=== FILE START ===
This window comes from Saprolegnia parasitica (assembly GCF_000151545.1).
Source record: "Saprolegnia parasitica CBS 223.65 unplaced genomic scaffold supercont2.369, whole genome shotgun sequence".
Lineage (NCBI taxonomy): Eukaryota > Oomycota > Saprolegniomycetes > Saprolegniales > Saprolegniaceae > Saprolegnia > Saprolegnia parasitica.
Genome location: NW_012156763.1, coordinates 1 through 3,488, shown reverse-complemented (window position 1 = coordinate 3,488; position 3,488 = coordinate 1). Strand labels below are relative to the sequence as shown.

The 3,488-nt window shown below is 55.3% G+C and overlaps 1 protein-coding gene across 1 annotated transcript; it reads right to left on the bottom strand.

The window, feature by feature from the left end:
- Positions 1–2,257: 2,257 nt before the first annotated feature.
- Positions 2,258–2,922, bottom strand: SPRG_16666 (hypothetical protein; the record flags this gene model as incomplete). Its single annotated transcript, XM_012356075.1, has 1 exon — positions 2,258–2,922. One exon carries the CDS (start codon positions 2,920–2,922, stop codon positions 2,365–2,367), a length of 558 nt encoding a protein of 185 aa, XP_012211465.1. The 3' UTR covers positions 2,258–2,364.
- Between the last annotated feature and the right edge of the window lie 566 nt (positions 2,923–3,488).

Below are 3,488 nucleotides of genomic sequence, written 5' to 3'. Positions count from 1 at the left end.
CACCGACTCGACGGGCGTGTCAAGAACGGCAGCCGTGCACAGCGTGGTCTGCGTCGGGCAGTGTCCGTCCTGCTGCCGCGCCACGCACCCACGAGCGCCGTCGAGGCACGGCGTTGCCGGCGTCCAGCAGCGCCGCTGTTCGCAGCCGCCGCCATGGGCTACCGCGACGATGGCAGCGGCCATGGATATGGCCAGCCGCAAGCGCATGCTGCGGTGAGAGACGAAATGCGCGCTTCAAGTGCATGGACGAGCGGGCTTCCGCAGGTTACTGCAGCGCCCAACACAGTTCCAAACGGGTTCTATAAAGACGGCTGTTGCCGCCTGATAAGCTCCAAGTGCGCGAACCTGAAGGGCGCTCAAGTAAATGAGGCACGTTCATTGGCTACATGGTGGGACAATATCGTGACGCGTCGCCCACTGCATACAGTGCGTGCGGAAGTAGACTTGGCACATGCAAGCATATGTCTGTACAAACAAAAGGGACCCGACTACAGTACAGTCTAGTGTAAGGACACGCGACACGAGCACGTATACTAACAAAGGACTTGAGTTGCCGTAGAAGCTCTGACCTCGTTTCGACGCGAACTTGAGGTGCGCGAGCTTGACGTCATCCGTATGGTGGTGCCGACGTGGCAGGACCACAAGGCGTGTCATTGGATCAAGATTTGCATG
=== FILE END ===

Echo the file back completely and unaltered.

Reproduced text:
This window comes from Saprolegnia parasitica (assembly GCF_000151545.1).
Source record: "Saprolegnia parasitica CBS 223.65 unplaced genomic scaffold supercont2.369, whole genome shotgun sequence".
Lineage (NCBI taxonomy): Eukaryota > Oomycota > Saprolegniomycetes > Saprolegniales > Saprolegniaceae > Saprolegnia > Saprolegnia parasitica.
Genome location: NW_012156763.1, coordinates 1 through 3,488, shown reverse-complemented (window position 1 = coordinate 3,488; position 3,488 = coordinate 1). Strand labels below are relative to the sequence as shown.

The 3,488-nt window shown below is 55.3% G+C and overlaps 1 protein-coding gene across 1 annotated transcript; it reads right to left on the bottom strand.

The window, feature by feature from the left end:
- Positions 1–2,257: 2,257 nt before the first annotated feature.
- Positions 2,258–2,922, bottom strand: SPRG_16666 (hypothetical protein; the record flags this gene model as incomplete). Its single annotated transcript, XM_012356075.1, has 1 exon — positions 2,258–2,922. One exon carries the CDS (start codon positions 2,920–2,922, stop codon positions 2,365–2,367), a length of 558 nt encoding a protein of 185 aa, XP_012211465.1. The 3' UTR covers positions 2,258–2,364.
- Between the last annotated feature and the right edge of the window lie 566 nt (positions 2,923–3,488).

Below are 3,488 nucleotides of genomic sequence, written 5' to 3'. Positions count from 1 at the left end.
CACCGACTCGACGGGCGTGTCAAGAACGGCAGCCGTGCACAGCGTGGTCTGCGTCGGGCAGTGTCCGTCCTGCTGCCGCGCCACGCACCCACGAGCGCCGTCGAGGCACGGCGTTGCCGGCGTCCAGCAGCGCCGCTGTTCGCAGCCGCCGCCATGGGCTACCGCGACGATGGCAGCGGCCATGGATATGGCCAGCCGCAAGCGCATGCTGCGGTGAGAGACGAAATGCGCGCTTCAAGTGCATGGACGAGCGGGCTTCCGCAGGTTACTGCAGCGCCCAACACAGTTCCAAACGGGTTCTATAAAGACGGCTGTTGCCGCCTGATAAGCTCCAAGTGCGCGAACCTGAAGGGCGCTCAAGTAAATGAGGCACGTTCATTGGCTACATGGTGGGACAATATCGTGACGCGTCGCCCACTGCATACAGTGCGTGCGGAAGTAGACTTGGCACATGCAAGCATATGTCTGTACAAACAAAAGGGACCCGACTACAGTACAGTCTAGTGTAAGGACACGCGACACGAGCACGTATACTAACAAAGGACTTGAGTTGCCGTAGAAGCTCTGACCTCGTTTCGACGCGAACTTGAGGTGCGCGAGCTTGACGTCATCCGTATGGTGGTGCCGACGTGGCAGGACCACAAGGCGTGTCATTGGATCAAGATTTGCATG